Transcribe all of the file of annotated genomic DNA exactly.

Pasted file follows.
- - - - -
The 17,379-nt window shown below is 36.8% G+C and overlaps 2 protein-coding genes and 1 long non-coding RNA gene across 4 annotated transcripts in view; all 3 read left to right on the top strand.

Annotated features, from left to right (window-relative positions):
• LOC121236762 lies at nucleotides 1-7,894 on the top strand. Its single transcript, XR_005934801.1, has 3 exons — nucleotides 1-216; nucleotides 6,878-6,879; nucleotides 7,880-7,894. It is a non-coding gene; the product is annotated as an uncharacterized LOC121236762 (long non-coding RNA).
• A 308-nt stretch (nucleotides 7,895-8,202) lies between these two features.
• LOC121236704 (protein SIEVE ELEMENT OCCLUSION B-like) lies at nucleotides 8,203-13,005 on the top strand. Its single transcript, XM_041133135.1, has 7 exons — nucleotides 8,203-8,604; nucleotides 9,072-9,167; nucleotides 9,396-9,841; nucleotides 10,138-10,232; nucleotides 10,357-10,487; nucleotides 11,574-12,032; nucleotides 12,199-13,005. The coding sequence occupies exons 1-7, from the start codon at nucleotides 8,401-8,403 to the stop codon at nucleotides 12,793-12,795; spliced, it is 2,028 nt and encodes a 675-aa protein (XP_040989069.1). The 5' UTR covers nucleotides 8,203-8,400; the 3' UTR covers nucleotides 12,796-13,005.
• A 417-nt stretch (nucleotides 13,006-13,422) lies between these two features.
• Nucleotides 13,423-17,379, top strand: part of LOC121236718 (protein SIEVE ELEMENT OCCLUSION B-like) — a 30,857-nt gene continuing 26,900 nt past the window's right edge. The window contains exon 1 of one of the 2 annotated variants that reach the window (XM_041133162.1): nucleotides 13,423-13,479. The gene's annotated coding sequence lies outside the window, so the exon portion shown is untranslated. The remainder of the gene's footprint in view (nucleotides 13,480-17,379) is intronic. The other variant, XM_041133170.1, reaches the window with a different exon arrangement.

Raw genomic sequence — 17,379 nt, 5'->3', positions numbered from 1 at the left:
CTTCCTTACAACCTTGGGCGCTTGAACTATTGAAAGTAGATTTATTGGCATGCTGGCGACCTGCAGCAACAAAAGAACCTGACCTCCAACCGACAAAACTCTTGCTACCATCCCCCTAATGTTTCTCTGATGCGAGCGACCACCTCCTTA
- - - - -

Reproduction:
The 17,379-nt window shown below is 36.8% G+C and overlaps 2 protein-coding genes and 1 long non-coding RNA gene across 4 annotated transcripts in view; all 3 read left to right on the top strand.

Annotated features, from left to right (window-relative positions):
• LOC121236762 lies at nucleotides 1-7,894 on the top strand. Its single transcript, XR_005934801.1, has 3 exons — nucleotides 1-216; nucleotides 6,878-6,879; nucleotides 7,880-7,894. It is a non-coding gene; the product is annotated as an uncharacterized LOC121236762 (long non-coding RNA).
• A 308-nt stretch (nucleotides 7,895-8,202) lies between these two features.
• LOC121236704 (protein SIEVE ELEMENT OCCLUSION B-like) lies at nucleotides 8,203-13,005 on the top strand. Its single transcript, XM_041133135.1, has 7 exons — nucleotides 8,203-8,604; nucleotides 9,072-9,167; nucleotides 9,396-9,841; nucleotides 10,138-10,232; nucleotides 10,357-10,487; nucleotides 11,574-12,032; nucleotides 12,199-13,005. The coding sequence occupies exons 1-7, from the start codon at nucleotides 8,401-8,403 to the stop codon at nucleotides 12,793-12,795; spliced, it is 2,028 nt and encodes a 675-aa protein (XP_040989069.1). The 5' UTR covers nucleotides 8,203-8,400; the 3' UTR covers nucleotides 12,796-13,005.
• A 417-nt stretch (nucleotides 13,006-13,422) lies between these two features.
• Nucleotides 13,423-17,379, top strand: part of LOC121236718 (protein SIEVE ELEMENT OCCLUSION B-like) — a 30,857-nt gene continuing 26,900 nt past the window's right edge. The window contains exon 1 of one of the 2 annotated variants that reach the window (XM_041133162.1): nucleotides 13,423-13,479. The gene's annotated coding sequence lies outside the window, so the exon portion shown is untranslated. The remainder of the gene's footprint in view (nucleotides 13,480-17,379) is intronic. The other variant, XM_041133170.1, reaches the window with a different exon arrangement.

Raw genomic sequence — 17,379 nt, 5'->3', positions numbered from 1 at the left:
CTTCCTTACAACCTTGGGCGCTTGAACTATTGAAAGTAGATTTATTGGCATGCTGGCGACCTGCAGCAACAAAAGAACCTGACCTCCAACCGACAAAACTCTTGCTACCATCCCCCTAATGTTTCTCTGATGCGAGCGACCACCTCCTTA